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Reinventing mortgage due diligence

David Cooper's Story

My friend and former employee, David Cooper, was featured with his service dog, Parnelli (named for race car driver Parnelli Jones), on a National Geographic Wild documentary series “Blue Collar Dogs” this week.

David lost his sight when he was 17, in a warm-up run for a ski race on Aspen Mountain. I first met him in June 2001, when he applied for a summer internship with my first company, Murrayhill. I was impressed by David’s desire to learn the mortgage industry and hired him, thinking he would eventually make a good analyst on our credit risk management team.

On Jobs, and I Don't Mean Employment

Steve Jobs is taking another medical leave of absence from his day-to-day duties as CEO of Apple this week, and I am deeply moved by it.

The vision and principle Jobs poured into Apple helped inspire me to start my own company.

Due Diligence Firms as Experts

Should due diligence firms be viewed as experts on mortgage securitizations, in much the same way accounting firms are viewed as experts on audited financial statements?  Some in our industry say no.  I say yes.  Here's why.

Allonhill Academy

About six weeks ago, I ran into Colorado State Senator Chris Romer at a charity function.  He asked me how things were going, and I did what I do best: I left off the sugar-coating and told him how I really felt.

Hyper Growth at the Hill

Up until last Thursday, when we've wanted to get together as a company for a meeting or for training, we've had to use makeshift space in our offices.  Our offices were opportunistically leased from a company that had too much space in the bad market of 2009.  We took it furnished and finished, and it was much nicer than we probably would have been willing to spend money on.  But it was the back office space of the prior tenant, so it didn't come with some of the basics you expect in an office, like a reception area or conference rooms.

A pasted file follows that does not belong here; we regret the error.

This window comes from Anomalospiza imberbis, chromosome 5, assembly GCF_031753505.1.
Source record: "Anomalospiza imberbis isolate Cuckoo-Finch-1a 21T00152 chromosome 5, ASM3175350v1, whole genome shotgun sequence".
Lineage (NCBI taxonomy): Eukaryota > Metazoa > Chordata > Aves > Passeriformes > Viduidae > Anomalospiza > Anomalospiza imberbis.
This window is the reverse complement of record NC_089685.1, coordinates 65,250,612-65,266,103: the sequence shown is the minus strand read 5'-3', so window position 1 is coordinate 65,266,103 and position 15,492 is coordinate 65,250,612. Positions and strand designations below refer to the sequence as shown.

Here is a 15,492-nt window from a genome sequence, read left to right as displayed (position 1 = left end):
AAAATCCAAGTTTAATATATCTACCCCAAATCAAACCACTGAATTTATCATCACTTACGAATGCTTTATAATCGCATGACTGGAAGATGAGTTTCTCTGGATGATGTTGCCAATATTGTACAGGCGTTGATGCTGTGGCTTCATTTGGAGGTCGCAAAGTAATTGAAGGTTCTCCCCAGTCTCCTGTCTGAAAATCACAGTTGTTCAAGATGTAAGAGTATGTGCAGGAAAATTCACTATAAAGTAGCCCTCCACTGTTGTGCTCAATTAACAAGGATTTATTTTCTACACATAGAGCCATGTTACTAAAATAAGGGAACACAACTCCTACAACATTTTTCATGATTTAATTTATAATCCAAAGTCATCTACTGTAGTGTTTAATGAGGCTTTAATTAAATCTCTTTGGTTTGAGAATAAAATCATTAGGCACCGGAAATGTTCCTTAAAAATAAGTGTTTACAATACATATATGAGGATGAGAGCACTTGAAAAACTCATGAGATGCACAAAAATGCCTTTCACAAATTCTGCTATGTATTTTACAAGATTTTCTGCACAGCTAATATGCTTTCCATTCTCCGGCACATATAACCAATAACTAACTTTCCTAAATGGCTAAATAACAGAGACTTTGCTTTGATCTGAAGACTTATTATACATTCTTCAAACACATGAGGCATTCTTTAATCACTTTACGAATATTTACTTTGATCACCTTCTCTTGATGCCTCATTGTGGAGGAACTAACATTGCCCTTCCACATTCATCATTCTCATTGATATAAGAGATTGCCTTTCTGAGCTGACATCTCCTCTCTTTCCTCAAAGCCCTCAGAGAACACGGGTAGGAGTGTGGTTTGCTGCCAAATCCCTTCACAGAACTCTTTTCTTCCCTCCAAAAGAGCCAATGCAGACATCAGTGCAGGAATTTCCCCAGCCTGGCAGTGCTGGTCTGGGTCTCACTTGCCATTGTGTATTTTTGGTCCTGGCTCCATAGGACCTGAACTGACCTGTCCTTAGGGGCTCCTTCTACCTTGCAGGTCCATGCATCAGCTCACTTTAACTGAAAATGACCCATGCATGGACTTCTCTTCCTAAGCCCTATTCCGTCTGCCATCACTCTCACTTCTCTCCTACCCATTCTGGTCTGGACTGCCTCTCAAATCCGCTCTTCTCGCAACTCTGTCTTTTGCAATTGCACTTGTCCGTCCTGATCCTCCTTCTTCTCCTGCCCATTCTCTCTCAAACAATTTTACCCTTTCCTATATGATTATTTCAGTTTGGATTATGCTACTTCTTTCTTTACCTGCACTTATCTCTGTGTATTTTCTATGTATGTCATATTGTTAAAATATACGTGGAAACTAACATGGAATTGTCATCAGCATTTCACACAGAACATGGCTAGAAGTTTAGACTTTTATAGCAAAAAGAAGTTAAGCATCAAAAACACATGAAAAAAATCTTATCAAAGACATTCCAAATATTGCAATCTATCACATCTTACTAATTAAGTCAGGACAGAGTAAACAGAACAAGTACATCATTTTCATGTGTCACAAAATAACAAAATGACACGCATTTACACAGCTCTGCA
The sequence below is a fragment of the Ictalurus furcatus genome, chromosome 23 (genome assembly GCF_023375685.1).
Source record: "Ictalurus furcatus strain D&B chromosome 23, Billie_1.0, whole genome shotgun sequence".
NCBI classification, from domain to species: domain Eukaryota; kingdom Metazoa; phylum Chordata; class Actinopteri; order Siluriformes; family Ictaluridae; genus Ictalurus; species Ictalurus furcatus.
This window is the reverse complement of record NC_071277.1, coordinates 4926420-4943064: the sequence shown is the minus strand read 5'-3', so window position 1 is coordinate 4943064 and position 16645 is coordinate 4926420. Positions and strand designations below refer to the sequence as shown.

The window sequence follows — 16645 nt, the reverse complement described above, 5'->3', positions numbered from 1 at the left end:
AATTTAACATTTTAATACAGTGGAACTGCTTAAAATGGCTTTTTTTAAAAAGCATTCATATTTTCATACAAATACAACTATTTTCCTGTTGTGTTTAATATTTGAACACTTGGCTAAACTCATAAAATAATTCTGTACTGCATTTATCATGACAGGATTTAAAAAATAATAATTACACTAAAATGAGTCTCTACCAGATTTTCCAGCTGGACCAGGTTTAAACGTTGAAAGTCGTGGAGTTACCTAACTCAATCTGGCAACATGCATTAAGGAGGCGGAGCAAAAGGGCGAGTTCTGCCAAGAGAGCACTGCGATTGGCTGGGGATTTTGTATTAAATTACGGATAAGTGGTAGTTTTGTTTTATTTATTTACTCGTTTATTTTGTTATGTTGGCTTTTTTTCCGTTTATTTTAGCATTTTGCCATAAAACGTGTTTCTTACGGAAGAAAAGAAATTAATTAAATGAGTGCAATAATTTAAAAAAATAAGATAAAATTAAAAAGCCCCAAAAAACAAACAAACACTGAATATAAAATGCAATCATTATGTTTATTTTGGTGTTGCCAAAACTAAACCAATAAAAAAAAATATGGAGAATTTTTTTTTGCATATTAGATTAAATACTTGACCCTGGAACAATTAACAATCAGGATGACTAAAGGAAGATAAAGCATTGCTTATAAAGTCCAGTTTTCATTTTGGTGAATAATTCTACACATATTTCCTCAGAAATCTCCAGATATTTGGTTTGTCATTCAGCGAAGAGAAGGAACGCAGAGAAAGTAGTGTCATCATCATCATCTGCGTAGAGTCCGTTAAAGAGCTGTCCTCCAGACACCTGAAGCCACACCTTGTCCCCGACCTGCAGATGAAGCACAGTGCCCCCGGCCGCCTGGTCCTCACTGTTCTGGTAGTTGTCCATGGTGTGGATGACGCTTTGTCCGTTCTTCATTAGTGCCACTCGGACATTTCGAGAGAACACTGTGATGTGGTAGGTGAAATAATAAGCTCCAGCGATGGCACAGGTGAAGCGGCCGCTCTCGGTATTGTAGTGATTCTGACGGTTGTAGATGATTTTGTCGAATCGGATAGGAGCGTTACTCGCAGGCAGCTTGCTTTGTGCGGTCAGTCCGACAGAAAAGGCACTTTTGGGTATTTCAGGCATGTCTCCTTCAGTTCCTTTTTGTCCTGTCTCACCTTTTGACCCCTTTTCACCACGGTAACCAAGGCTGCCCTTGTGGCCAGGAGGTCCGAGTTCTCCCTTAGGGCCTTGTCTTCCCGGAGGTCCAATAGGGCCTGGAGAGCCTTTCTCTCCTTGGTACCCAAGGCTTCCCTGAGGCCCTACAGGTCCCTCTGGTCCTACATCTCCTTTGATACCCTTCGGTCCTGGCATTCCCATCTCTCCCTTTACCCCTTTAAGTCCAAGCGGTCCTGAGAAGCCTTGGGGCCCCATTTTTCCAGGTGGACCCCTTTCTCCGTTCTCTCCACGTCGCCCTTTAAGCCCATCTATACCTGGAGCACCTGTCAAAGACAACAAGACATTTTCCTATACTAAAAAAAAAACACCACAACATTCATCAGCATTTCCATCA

RMBS Fallout: Were Investors Duped?

One positive outcome from the Financial Crisis Inquiry Commission so far is the increased attention to the mortgage due diligence process for residential mortgage-backed securities.

My Changing View on Mortgage Fraud

Since the start of the mortgage crisis, I've maintained my position that everyone who participated in the market was in some way guilty of bringing it down.  Originators made fraudulent loans; investors bought pools they knew were too risky; diligence firms didn't disclose what they knew; rating agencies didn't understand the collateral; issuers were willing to securitize anything; and borrowers lied and cheated to get a loan for houses they couldn't afford.

I'm not known for sugar-coating.

We Love This Place

Allonhill is five times bigger today than it was a year ago.  Nearly all of that growth has taken place since January 1.  Believe me; we know what it means to experience growing pains.  Most of those experiences are what you would expect: lots of people working late into the night, people wearing multiple hats, everyone coming together to proof our results before we send them off to a client, proposals printed overnight at Kinko's, running late to every meeting, and the palpable sigh of relief that runs through the entire place when we bring in another client, and deliver ano


If they weren't the root cause of the subprime mortgage crisis, NINJA loans certainly fueled the flames.

NINJAs are No Income, No Job, no Asset loans. As the names imply, these loans were given to people based on income they claimed to make with no requirement that borrowers back up their assertions with pay stubs or tax returns. A credit score was often enough documentation to get a borrower qualified.

Bear Stearns

Bloomberg reported today that Ralph Cioffi and Matthew Tannin, former hedge fund managers for Bear Stearns, had been found not guilty of misleading investors in the funds they managed. Their investors lost $1.6 billion.